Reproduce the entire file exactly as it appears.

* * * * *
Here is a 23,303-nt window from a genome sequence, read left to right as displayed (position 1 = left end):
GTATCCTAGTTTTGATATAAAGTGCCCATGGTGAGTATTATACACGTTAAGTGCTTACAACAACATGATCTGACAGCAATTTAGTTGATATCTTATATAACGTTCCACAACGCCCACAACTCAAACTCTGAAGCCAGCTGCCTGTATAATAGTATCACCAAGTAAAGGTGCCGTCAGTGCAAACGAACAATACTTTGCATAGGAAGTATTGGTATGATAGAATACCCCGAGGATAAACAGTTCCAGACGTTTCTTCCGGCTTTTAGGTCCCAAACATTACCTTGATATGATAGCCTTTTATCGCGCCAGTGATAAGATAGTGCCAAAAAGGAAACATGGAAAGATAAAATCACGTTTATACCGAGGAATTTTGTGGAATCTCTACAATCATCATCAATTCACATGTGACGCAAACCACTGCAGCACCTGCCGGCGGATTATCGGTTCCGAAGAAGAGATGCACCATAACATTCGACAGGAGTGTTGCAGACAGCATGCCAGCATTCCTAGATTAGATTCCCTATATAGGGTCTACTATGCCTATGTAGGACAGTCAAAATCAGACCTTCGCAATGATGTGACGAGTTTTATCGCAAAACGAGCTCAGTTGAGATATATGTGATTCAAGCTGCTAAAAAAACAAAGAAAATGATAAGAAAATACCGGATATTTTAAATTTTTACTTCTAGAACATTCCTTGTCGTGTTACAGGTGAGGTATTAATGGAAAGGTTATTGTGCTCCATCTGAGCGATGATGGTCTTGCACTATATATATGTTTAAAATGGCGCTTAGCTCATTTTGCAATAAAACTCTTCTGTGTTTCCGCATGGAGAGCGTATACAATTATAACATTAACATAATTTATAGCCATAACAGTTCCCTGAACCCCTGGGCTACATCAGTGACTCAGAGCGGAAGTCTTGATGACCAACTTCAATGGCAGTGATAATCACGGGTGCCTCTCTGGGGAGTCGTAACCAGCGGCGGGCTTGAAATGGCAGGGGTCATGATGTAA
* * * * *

Here is a 23,303-nt window from a genome sequence, read left to right as displayed (position 1 = left end):
GTATCCTAGTTTTGATATAAAGTGCCCATGGTGAGTATTATACACGTTAAGTGCTTACAACAACATGATCTGACAGCAATTTAGTTGATATCTTATATAACGTTCCACAACGCCCACAACTCAAACTCTGAAGCCAGCTGCCTGTATAATAGTATCACCAAGTAAAGGTGCCGTCAGTGCAAACGAACAATACTTTGCATAGGAAGTATTGGTATGATAGAATACCCCGAGGATAAACAGTTCCAGACGTTTCTTCCGGCTTTTAGGTCCCAAACATTACCTTGATATGATAGCCTTTTATCGCGCCAGTGATAAGATAGTGCCAAAAAGGAAACATGGAAAGATAAAATCACGTTTATACCGAGGAATTTTGTGGAATCTCTACAATCATCATCAATTCACATGTGACGCAAACCACTGCAGCACCTGCCGGCGGATTATCGGTTCCGAAGAAGAGATGCACCATAACATTCGACAGGAGTGTTGCAGACAGCATGCCAGCATTCCTAGATTAGATTCCCTATATAGGGTCTACTATGCCTATGTAGGACAGTCAAAATCAGACCTTCGCAATGATGTGACGAGTTTTATCGCAAAACGAGCTCAGTTGAGATATATGTGATTCAAGCTGCTAAAAAAACAAAGAAAATGATAAGAAAATACCGGATATTTTAAATTTTTACTTCTAGAACATTCCTTGTCGTGTTACAGGTGAGGTATTAATGGAAAGGTTATTGTGCTCCATCTGAGCGATGATGGTCTTGCACTATATATATGTTTAAAATGGCGCTTAGCTCATTTTGCAATAAAACTCTTCTGTGTTTCCGCATGGAGAGCGTATACAATTATAACATTAACATAATTTATAGCCATAACAGTTCCCTGAACCCCTGGGCTACATCAGTGACTCAGAGCGGAAGTCTTGATGACCAACTTCAATGGCAGTGATAATCACGGGTGCCTCTCTGGGGAGTCGTAACCAGCGGCGGGCTTGAAATGGCAGGGGTCATGATGTAA